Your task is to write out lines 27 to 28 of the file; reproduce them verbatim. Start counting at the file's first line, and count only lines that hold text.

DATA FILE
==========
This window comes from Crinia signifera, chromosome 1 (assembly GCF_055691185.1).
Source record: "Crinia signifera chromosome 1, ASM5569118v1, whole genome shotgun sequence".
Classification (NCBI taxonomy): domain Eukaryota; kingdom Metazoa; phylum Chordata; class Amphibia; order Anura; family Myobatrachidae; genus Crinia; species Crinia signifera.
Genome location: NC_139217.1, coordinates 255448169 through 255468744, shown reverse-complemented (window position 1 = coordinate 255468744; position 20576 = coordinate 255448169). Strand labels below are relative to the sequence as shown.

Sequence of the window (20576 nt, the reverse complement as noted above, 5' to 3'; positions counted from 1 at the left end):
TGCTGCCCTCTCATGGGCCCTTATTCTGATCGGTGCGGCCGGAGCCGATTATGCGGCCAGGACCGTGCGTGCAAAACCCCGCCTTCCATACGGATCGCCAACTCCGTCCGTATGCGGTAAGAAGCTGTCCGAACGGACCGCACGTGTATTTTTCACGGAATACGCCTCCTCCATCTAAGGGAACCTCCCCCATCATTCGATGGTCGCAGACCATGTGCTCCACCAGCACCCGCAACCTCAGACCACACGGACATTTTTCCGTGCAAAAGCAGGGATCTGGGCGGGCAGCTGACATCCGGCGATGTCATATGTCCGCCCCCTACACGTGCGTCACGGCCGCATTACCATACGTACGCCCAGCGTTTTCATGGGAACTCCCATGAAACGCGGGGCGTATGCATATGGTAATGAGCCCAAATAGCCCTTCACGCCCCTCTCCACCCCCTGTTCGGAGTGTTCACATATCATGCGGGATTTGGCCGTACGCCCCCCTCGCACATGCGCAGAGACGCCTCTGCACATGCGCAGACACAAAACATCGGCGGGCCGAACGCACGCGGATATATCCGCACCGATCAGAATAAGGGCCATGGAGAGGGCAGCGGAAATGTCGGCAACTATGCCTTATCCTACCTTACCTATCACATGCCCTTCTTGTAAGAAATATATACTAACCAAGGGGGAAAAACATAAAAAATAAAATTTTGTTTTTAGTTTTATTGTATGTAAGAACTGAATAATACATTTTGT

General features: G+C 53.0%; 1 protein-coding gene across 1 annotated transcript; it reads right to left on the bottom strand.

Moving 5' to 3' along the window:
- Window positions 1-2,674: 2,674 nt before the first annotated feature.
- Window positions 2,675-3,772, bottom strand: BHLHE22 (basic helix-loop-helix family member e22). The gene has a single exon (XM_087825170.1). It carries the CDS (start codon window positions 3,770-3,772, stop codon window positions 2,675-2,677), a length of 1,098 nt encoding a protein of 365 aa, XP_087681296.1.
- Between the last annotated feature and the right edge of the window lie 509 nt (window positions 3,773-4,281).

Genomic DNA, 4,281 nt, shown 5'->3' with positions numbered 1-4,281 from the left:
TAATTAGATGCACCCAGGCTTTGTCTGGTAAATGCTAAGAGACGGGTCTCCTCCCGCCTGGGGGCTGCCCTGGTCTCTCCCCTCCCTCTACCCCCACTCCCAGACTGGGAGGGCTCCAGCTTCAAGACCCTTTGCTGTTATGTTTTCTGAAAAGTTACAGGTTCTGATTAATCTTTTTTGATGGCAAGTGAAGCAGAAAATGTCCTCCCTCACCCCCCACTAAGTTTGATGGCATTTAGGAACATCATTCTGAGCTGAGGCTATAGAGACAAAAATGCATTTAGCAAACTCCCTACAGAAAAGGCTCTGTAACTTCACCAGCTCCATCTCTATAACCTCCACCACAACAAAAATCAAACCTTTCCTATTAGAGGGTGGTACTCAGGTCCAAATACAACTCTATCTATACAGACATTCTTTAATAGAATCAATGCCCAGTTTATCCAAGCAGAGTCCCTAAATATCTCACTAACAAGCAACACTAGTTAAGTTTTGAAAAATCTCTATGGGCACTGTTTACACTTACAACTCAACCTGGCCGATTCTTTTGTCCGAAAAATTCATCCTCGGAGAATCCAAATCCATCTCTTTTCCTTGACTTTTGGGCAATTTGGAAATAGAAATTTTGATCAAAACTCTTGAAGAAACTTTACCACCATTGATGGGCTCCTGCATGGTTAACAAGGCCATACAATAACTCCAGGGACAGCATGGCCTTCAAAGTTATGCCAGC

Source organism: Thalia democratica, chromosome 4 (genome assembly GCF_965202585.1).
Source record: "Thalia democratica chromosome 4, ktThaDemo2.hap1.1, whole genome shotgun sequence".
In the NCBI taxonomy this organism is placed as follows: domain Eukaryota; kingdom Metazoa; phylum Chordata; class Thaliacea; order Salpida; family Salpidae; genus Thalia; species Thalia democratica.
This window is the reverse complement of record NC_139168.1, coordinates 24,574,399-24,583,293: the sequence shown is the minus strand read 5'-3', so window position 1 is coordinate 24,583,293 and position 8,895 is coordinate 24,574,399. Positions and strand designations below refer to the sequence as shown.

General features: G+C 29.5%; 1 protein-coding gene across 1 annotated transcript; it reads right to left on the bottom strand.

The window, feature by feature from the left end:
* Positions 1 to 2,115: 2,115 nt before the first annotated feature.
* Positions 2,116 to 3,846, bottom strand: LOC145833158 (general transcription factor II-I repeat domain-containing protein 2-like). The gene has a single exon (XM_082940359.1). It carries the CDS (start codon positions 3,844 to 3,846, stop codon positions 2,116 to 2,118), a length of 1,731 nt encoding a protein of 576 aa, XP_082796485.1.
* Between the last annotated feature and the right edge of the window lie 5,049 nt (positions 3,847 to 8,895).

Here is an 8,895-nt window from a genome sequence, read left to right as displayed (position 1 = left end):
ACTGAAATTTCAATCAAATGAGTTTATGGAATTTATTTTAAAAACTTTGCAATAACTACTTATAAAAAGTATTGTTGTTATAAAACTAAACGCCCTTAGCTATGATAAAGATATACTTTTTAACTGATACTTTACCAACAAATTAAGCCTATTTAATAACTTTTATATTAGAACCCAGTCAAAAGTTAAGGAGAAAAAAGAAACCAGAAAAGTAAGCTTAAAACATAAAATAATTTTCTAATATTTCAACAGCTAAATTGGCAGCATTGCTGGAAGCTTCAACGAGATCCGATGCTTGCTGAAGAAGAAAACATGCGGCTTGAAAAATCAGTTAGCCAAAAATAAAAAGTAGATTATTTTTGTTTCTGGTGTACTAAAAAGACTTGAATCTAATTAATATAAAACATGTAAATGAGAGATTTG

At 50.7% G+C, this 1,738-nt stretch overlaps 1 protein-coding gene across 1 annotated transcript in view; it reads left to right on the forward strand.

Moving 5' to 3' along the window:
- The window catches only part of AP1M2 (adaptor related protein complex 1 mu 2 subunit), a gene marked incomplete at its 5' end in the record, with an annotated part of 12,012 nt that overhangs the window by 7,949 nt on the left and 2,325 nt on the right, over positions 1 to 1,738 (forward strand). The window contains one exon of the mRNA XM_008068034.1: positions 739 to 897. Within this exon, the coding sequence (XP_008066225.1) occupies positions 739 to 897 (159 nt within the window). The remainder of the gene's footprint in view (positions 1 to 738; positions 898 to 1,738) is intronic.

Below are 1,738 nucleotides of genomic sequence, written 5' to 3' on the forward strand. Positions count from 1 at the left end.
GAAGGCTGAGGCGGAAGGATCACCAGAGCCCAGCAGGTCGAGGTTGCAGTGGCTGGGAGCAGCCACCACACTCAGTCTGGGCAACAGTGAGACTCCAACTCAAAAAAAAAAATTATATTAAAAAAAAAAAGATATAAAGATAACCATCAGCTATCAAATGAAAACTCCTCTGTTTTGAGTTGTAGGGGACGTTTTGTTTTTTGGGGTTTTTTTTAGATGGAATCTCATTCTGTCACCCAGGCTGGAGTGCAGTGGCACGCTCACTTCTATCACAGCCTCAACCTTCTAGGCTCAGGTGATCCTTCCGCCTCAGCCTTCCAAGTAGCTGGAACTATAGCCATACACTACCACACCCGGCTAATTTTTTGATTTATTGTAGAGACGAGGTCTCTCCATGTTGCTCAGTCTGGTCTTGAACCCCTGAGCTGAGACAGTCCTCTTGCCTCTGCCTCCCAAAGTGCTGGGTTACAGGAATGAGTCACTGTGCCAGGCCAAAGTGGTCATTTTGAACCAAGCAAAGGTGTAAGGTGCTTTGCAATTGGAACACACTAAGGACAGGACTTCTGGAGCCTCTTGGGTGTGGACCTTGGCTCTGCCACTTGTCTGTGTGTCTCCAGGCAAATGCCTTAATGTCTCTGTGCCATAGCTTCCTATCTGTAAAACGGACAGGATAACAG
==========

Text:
- The window catches only part of AP1M2 (adaptor related protein complex 1 mu 2 subunit), a gene marked incomplete at its 5' end in the record, with an annotated part of 12,012 nt that overhangs the window by 7,949 nt on the left and 2,325 nt on the right, over positions 1 to 1,738 (forward strand). The window contains one exon of the mRNA XM_008068034.1: positions 739 to 897. Within this exon, the coding sequence (XP_008066225.1) occupies positions 739 to 897 (159 nt within the window). The remainder of the gene's footprint in view (positions 1 to 738; positions 898 to 1,738) is intronic.

Below are 1,738 nucleotides of genomic sequence, written 5' to 3' on the forward strand. Positions count from 1 at the left end.